Looking through the window at holidays

Most of the time I feel like I’ve blended in to nypical society pretty well, but the holidays always come to remind me that I’ll always be an outsider in certain ways. This Halloween was no exception.

One problem with holidays is that it produces millions and millions of images, many of which by the poses and expressions serve to remind me of my own differences. I’d like to pose and smile like the people in the photos, but I can’t quite do it. Most of the time, I hardly notice how I look and carry myself relative to others, but at times like this I can’t miss it, and it kind of hurts.

Now that Halloween has passed and the parties are over, I see photos of people bunched together in groups, cheek to cheek and smiling big smiles, and I think . . . that is something I could never do. Not for lack of desire, mind you; I just don’t know how to accomplish it, or perhaps I don’t know how to get away with it without offending everyone horribly or making a fool of myself.

Here are two examples from the stream of pictures that passes my Facebook account every day. My apologies to the people depicted in these shots as I’m sure you never meant them to be used in this way . . .

How do you smile on command like the females in these shots? When people ask to take a picture of me, this is the usual result:

I felt like I behaved just fine with the photo of me and Kevin was taken. I think he was okay too. But look at the difference between me and those three females, or even between me and Kevin. Such a difference of expression, and I know I'm weak in this area so I was trying to compensate!

We all smile on command to some extent. I smiled for Kevin, but it’s barely recognizable when held up against the females. Some people smile so naturally. I thought I was smiling when my picture was taken, and indeed you can see a hint of it on my face. But I can’t do those big smiles on command, no matter how I try.

And the expressions aren’t the only thing that sets me apart. There’s also the posing. I look at photos like the one of Jackie pressed up against her friends and I ask myself, how do you know when it’s appropriate to pose like that? When, and for how long?

I don’t know if I’ve ever seen a photo of myself like Jackie’s, even when I was a kid. I just don’t know how to get that close to someone else and pose. I think other people must have an instinctive sense of how to hold themselves and act; whatever it is, it’s missing in me.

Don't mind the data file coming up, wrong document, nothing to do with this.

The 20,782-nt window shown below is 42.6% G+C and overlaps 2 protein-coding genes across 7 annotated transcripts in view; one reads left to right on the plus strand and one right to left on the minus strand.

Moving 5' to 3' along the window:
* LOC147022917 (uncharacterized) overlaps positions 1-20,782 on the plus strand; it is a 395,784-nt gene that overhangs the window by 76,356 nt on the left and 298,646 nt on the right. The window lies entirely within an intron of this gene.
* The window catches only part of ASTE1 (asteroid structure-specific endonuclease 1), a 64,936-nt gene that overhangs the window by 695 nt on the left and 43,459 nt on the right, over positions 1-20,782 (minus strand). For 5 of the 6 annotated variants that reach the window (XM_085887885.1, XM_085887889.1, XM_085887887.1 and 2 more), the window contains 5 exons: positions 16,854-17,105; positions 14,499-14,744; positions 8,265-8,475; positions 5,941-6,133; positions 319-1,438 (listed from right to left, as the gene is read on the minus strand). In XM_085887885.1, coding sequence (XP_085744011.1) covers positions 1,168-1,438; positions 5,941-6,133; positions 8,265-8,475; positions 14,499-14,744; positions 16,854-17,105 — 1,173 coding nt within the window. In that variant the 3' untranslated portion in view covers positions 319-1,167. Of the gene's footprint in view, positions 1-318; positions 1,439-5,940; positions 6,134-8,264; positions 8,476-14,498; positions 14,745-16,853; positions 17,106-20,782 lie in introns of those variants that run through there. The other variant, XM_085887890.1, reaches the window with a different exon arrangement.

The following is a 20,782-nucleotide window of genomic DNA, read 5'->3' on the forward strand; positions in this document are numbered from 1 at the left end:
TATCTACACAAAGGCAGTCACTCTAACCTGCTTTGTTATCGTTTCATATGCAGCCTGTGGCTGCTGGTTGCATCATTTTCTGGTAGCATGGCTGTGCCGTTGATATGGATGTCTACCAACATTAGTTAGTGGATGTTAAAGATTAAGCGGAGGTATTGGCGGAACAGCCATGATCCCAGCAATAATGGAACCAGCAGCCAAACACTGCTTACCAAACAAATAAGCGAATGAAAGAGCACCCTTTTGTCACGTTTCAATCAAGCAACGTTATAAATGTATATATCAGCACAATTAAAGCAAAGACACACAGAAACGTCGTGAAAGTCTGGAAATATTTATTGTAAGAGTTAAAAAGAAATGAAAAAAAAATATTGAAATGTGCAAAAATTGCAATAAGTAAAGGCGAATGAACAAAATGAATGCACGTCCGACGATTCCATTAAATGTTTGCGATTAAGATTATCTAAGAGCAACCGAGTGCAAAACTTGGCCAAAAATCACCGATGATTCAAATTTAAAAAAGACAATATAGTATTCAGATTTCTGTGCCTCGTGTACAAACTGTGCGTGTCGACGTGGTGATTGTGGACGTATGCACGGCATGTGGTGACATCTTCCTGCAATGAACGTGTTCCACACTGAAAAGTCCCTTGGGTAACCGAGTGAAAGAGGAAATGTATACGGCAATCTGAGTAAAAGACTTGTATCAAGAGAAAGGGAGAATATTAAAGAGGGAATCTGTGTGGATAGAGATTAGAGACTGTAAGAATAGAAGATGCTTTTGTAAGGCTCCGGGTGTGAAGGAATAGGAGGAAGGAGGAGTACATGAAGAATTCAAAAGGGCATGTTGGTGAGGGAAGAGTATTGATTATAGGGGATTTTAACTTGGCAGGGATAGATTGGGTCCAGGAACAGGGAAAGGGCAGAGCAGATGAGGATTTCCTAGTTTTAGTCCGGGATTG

What feeling is conveyed in Jackie’s pictures? Perhaps the fact that I don’t know explains why I can’t imagine being in shots like that, even though I know millions of other people posed just like her lat weekend, and had fun doing so.

Most of the time, people say I’m a serious looking guy, and that’s okay. But there seem to be times when others lighten up in appearance, and I don’t seem to have that figured out. I think I’ve learned how to fit in really well, and then I see images like these, that show how different I really am in some ways, and I know it will never change.

I’m glad I’ve at least earned the respect of many people, and my serious demeanor is acceptable 99.9% of the time. The pictures will fade, and I’ll still be here just as I always am. I don’t know where I’d be without that knowledge . . .

Still, I sometimes think I’d be happier in a world without cameras. I cringe to think this is only the beginning. We have Thanksgiving coming, then Christmas, and finally New Year’s. Two months of stress, at the worst possible time – when the days are dark and cold. I can’t wait till it’s all behind me.


JoJo said…
Well if you think about it posing for the camera is so fake, so phony. One of the things that I appreciate about people on the spectrum is how authentic they are. So John, small when you are happy. Just be yourself. In order to get my daughter to smile for the camera in a natural way I have to ask her to say something that she finds hilarious like "poop". Thanks again for sharing.
Woof !
John, your picture looks very normal, even nypical, to me for a male - no forcing of the smile, or near-grimace, a comfortable distance for the relationship.